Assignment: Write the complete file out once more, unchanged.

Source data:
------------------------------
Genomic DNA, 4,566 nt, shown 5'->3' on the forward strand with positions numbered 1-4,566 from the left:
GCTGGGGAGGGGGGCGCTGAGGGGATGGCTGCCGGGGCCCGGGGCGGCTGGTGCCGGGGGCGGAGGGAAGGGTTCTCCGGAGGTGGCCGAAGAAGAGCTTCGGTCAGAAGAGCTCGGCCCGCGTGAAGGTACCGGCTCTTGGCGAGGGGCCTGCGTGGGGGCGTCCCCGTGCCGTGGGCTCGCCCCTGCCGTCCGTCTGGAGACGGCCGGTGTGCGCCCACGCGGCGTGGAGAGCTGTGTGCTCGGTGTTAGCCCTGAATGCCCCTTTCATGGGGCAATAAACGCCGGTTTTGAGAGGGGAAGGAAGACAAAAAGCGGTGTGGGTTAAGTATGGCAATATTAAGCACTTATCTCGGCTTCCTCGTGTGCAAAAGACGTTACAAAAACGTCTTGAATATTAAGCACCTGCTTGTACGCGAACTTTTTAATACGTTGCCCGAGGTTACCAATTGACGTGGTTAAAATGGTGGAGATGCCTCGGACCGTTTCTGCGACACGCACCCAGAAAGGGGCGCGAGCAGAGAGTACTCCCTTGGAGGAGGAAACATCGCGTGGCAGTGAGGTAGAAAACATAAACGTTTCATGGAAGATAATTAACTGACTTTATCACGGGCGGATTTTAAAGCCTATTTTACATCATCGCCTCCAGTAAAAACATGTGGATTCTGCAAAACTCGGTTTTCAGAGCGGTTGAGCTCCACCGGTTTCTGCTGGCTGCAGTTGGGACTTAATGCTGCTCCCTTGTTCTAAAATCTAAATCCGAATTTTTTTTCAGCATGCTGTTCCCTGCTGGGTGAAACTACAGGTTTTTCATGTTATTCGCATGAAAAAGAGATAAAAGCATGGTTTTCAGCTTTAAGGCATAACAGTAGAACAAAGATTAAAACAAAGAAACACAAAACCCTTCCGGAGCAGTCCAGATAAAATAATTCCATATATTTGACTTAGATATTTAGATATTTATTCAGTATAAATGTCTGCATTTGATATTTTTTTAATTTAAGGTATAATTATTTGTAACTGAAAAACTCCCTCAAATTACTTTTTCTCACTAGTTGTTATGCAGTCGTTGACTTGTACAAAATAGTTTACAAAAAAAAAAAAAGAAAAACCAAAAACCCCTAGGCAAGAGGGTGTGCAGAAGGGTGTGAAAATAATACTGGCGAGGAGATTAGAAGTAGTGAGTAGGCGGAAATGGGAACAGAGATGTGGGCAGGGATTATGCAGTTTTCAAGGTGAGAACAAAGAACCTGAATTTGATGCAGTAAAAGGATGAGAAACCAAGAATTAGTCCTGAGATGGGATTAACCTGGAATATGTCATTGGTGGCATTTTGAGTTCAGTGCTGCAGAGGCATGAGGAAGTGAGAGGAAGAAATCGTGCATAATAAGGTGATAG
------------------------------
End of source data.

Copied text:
Genomic DNA, 4,566 nt, shown 5'->3' on the forward strand with positions numbered 1-4,566 from the left:
GCTGGGGAGGGGGGCGCTGAGGGGATGGCTGCCGGGGCCCGGGGCGGCTGGTGCCGGGGGCGGAGGGAAGGGTTCTCCGGAGGTGGCCGAAGAAGAGCTTCGGTCAGAAGAGCTCGGCCCGCGTGAAGGTACCGGCTCTTGGCGAGGGGCCTGCGTGGGGGCGTCCCCGTGCCGTGGGCTCGCCCCTGCCGTCCGTCTGGAGACGGCCGGTGTGCGCCCACGCGGCGTGGAGAGCTGTGTGCTCGGTGTTAGCCCTGAATGCCCCTTTCATGGGGCAATAAACGCCGGTTTTGAGAGGGGAAGGAAGACAAAAAGCGGTGTGGGTTAAGTATGGCAATATTAAGCACTTATCTCGGCTTCCTCGTGTGCAAAAGACGTTACAAAAACGTCTTGAATATTAAGCACCTGCTTGTACGCGAACTTTTTAATACGTTGCCCGAGGTTACCAATTGACGTGGTTAAAATGGTGGAGATGCCTCGGACCGTTTCTGCGACACGCACCCAGAAAGGGGCGCGAGCAGAGAGTACTCCCTTGGAGGAGGAAACATCGCGTGGCAGTGAGGTAGAAAACATAAACGTTTCATGGAAGATAATTAACTGACTTTATCACGGGCGGATTTTAAAGCCTATTTTACATCATCGCCTCCAGTAAAAACATGTGGATTCTGCAAAACTCGGTTTTCAGAGCGGTTGAGCTCCACCGGTTTCTGCTGGCTGCAGTTGGGACTTAATGCTGCTCCCTTGTTCTAAAATCTAAATCCGAATTTTTTTTCAGCATGCTGTTCCCTGCTGGGTGAAACTACAGGTTTTTCATGTTATTCGCATGAAAAAGAGATAAAAGCATGGTTTTCAGCTTTAAGGCATAACAGTAGAACAAAGATTAAAACAAAGAAACACAAAACCCTTCCGGAGCAGTCCAGATAAAATAATTCCATATATTTGACTTAGATATTTAGATATTTATTCAGTATAAATGTCTGCATTTGATATTTTTTTAATTTAAGGTATAATTATTTGTAACTGAAAAACTCCCTCAAATTACTTTTTCTCACTAGTTGTTATGCAGTCGTTGACTTGTACAAAATAGTTTACAAAAAAAAAAAAAGAAAAACCAAAAACCCCTAGGCAAGAGGGTGTGCAGAAGGGTGTGAAAATAATACTGGCGAGGAGATTAGAAGTAGTGAGTAGGCGGAAATGGGAACAGAGATGTGGGCAGGGATTATGCAGTTTTCAAGGTGAGAACAAAGAACCTGAATTTGATGCAGTAAAAGGATGAGAAACCAAGAATTAGTCCTGAGATGGGATTAACCTGGAATATGTCATTGGTGGCATTTTGAGTTCAGTGCTGCAGAGGCATGAGGAAGTGAGAGGAAGAAATCGTGCATAATAAGGTGATAG